The European response to the Trump administration's "zero tolerance" of illegal migration has largely been one of outrage and disgust but, is Europe any different? For many in Africa and the Middle East, Europe's migration policies are not so different from Trump's.
Many Europeans take umbrage at Trump's attacks. But even if they don't subscribe to his "zero tolerance" approach to migration, European governments have also become much tougher in handling migrants, asylum seekers and even minorities already resident-- a position many migration experts describe as very hypocritical.
As I write this article, two boats carrying more than 500 migrants remain stranded in the Mediterranean after Italy and Malta refused to allow them to dock.
Open Arms, the Spanish NGO operating one of the vessels, said they felt "abandoned" and criticised Europe's alleged silence on the matter.
It is now 12 days that the boat has been stranded with around 150 migrants onboard near the Italian island of Lampedusa.
Another boat, "Ocean Viking", operated by Doctors Without Borders (MSF) and SOS Méditerranée, is stranded off the coast of Libya with around 356 migrants.
More than 1,000 would-be migrants and refugees are known to have died at sea this year trying to reach Europe. But there is no coordinated rescue response; the European Union has left it to merchant ships and nongovernmental organizations to pick up those adrift. And two of those NGO vessels have been detained in Malta.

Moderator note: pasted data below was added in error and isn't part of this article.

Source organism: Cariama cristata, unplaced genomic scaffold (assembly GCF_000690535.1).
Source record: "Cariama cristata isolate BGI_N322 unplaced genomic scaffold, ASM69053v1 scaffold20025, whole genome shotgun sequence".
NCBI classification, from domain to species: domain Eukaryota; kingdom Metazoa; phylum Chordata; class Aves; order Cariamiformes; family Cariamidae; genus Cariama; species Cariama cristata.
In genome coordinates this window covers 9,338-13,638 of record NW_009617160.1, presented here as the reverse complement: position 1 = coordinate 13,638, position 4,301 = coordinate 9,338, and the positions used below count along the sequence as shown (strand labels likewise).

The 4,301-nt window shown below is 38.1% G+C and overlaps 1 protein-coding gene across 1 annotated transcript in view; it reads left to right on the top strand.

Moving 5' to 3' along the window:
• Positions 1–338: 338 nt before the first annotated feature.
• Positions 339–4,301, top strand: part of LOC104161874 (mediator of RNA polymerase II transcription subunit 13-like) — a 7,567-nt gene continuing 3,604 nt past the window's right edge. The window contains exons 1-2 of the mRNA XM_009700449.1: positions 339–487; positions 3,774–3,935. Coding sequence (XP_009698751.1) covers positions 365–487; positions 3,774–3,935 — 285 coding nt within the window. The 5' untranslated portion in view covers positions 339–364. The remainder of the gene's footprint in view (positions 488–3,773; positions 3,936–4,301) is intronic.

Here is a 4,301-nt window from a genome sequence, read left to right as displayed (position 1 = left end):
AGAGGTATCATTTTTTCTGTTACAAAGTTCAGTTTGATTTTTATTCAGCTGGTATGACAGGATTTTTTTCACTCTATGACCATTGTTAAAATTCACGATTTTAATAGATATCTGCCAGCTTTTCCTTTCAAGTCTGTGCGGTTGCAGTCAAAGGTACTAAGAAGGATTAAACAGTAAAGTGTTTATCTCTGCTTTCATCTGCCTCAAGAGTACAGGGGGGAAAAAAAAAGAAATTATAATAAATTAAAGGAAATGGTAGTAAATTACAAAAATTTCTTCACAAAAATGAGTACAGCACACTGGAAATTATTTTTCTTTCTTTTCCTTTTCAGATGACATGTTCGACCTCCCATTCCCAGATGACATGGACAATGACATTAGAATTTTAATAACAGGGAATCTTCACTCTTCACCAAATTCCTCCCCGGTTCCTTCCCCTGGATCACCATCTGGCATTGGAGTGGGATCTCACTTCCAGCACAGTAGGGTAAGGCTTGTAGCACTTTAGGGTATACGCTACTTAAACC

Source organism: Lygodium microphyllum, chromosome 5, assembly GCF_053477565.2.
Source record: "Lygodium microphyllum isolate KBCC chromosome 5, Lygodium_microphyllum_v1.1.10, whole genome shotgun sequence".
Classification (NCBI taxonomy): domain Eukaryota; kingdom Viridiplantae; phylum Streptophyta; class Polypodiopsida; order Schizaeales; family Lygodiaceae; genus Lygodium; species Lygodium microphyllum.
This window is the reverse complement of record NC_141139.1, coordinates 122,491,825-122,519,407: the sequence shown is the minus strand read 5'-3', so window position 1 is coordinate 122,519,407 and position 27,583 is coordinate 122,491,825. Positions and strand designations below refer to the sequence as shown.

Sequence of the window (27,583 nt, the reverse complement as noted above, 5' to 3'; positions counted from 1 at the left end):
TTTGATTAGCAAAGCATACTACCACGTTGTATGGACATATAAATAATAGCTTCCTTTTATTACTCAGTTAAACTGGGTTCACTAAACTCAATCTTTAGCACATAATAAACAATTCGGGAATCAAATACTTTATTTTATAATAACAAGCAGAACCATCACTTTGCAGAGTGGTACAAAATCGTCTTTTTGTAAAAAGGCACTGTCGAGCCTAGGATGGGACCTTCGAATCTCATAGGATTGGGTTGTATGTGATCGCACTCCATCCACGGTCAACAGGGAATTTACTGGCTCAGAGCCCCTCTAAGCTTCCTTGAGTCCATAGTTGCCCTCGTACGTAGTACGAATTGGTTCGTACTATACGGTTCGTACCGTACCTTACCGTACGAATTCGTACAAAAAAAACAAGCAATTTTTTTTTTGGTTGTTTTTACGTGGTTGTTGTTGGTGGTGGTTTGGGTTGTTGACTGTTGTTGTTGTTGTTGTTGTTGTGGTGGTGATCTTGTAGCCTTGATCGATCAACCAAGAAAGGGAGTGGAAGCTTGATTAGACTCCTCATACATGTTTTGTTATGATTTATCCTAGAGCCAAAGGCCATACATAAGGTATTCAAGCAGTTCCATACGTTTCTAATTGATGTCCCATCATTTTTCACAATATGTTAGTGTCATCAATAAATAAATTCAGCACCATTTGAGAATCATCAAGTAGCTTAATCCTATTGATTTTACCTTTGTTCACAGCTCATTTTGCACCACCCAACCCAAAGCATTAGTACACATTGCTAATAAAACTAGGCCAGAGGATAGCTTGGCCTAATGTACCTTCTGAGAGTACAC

The Europeans' focus is on pushing the problem back to the Middle East and North Africa, similar to the approach adopted by the US president in his dealings with Mexico. Italy is bolstering the Libyan coast guard; more migrants are being sent back to already crowded detention centers in Libya.
German Chancellor Angela Merkel, fighting for her job , has proposed setting up "reception centers" in several North African states, most of which have already said they'll have nothing to do with the plan. She has also offered to help Bulgaria, Croatia and Slovenia improve border security.
Those who do make it to Germany would be confined for up to 18 months in what Berlin euphemistically calls "anchor centers" -- large camps close to the border -- while their asylum requests are processed. These “anchor centers” can be compared to the “detention camps” set up by the United States at its southern border.
Meanwhile, the number of migrants crossing the Mediterranean declined sharply after 2015 from 1.07 million to 360,000 in 2016 and 172,000 in 2017, according to the International Organization on Migration.
Lost in the noise is the fact that migration is keeping Europe alive. Birth rates in all 28 European Union countries are below replacement rates. Germany alone needs 400,000 immigrants a year to sustain its workforce, according to one recent study. This week Italy's pensions chief warned the system would go bust without migrants joining the workforce.
Europe has had its fair share of crises -- failing banks, terrorism, Brexit -- but has rarely seemed so much in disarray as over migration.
"How we deal with the migrant question will decide whether Europe continues to exist in the future," Merkel told the German parliament a week ago. Alice Weidel of the AfD retorted: "Under your regime Germany has gone from a motor and stability guarantor to a factor for chaos."
For migrants in Central America trying to seek asylum in the US, and their counterparts from Africa and Middle East crossing the Mediterranean, the stakes could not be higher, and the barriers couldn’t be much different, the ‘Trump Wall’ is finally up and firm in Europe. Europe cannot claim a high a moral ground when it comes to the issue of migration.
By Gideon Sarpong | [email protected]